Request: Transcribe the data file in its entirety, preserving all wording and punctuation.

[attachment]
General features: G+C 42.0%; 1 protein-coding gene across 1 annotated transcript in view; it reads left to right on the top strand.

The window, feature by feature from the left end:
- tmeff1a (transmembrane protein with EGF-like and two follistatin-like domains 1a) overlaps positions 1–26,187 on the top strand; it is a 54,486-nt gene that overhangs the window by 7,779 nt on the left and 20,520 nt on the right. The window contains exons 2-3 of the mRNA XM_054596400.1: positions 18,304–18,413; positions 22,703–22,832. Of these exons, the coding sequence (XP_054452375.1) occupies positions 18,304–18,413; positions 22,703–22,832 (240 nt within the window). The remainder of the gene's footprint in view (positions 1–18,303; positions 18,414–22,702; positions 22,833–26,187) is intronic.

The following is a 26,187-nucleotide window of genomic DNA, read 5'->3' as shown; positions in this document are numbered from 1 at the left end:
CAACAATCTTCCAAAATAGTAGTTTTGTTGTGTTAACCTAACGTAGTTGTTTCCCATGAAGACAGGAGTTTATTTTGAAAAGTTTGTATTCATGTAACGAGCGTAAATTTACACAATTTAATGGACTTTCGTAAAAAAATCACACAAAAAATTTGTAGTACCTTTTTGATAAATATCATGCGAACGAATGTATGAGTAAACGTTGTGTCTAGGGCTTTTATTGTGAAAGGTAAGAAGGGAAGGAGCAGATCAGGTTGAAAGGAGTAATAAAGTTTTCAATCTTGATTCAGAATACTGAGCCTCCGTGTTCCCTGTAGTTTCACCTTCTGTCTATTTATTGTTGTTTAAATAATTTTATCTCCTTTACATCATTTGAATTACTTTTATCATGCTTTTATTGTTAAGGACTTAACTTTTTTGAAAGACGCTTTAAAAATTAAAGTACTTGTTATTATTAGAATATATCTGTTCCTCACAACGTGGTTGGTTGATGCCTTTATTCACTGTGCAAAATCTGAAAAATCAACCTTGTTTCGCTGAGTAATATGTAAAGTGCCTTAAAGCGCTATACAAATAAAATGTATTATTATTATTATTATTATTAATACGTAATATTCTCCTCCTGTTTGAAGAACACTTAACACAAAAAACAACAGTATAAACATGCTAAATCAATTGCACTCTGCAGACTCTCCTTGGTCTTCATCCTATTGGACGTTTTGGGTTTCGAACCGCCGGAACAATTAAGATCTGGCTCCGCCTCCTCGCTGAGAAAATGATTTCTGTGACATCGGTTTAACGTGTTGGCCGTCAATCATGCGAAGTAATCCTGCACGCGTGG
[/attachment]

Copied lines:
General features: G+C 42.0%; 1 protein-coding gene across 1 annotated transcript in view; it reads left to right on the top strand.

The window, feature by feature from the left end:
- tmeff1a (transmembrane protein with EGF-like and two follistatin-like domains 1a) overlaps positions 1–26,187 on the top strand; it is a 54,486-nt gene that overhangs the window by 7,779 nt on the left and 20,520 nt on the right. The window contains exons 2-3 of the mRNA XM_054596400.1: positions 18,304–18,413; positions 22,703–22,832. Of these exons, the coding sequence (XP_054452375.1) occupies positions 18,304–18,413; positions 22,703–22,832 (240 nt within the window). The remainder of the gene's footprint in view (positions 1–18,303; positions 18,414–22,702; positions 22,833–26,187) is intronic.

The following is a 26,187-nucleotide window of genomic DNA, read 5'->3' as shown; positions in this document are numbered from 1 at the left end:
CAACAATCTTCCAAAATAGTAGTTTTGTTGTGTTAACCTAACGTAGTTGTTTCCCATGAAGACAGGAGTTTATTTTGAAAAGTTTGTATTCATGTAACGAGCGTAAATTTACACAATTTAATGGACTTTCGTAAAAAAATCACACAAAAAATTTGTAGTACCTTTTTGATAAATATCATGCGAACGAATGTATGAGTAAACGTTGTGTCTAGGGCTTTTATTGTGAAAGGTAAGAAGGGAAGGAGCAGATCAGGTTGAAAGGAGTAATAAAGTTTTCAATCTTGATTCAGAATACTGAGCCTCCGTGTTCCCTGTAGTTTCACCTTCTGTCTATTTATTGTTGTTTAAATAATTTTATCTCCTTTACATCATTTGAATTACTTTTATCATGCTTTTATTGTTAAGGACTTAACTTTTTTGAAAGACGCTTTAAAAATTAAAGTACTTGTTATTATTAGAATATATCTGTTCCTCACAACGTGGTTGGTTGATGCCTTTATTCACTGTGCAAAATCTGAAAAATCAACCTTGTTTCGCTGAGTAATATGTAAAGTGCCTTAAAGCGCTATACAAATAAAATGTATTATTATTATTATTATTATTAATACGTAATATTCTCCTCCTGTTTGAAGAACACTTAACACAAAAAACAACAGTATAAACATGCTAAATCAATTGCACTCTGCAGACTCTCCTTGGTCTTCATCCTATTGGACGTTTTGGGTTTCGAACCGCCGGAACAATTAAGATCTGGCTCCGCCTCCTCGCTGAGAAAATGATTTCTGTGACATCGGTTTAACGTGTTGGCCGTCAATCATGCGAAGTAATCCTGCACGCGTGG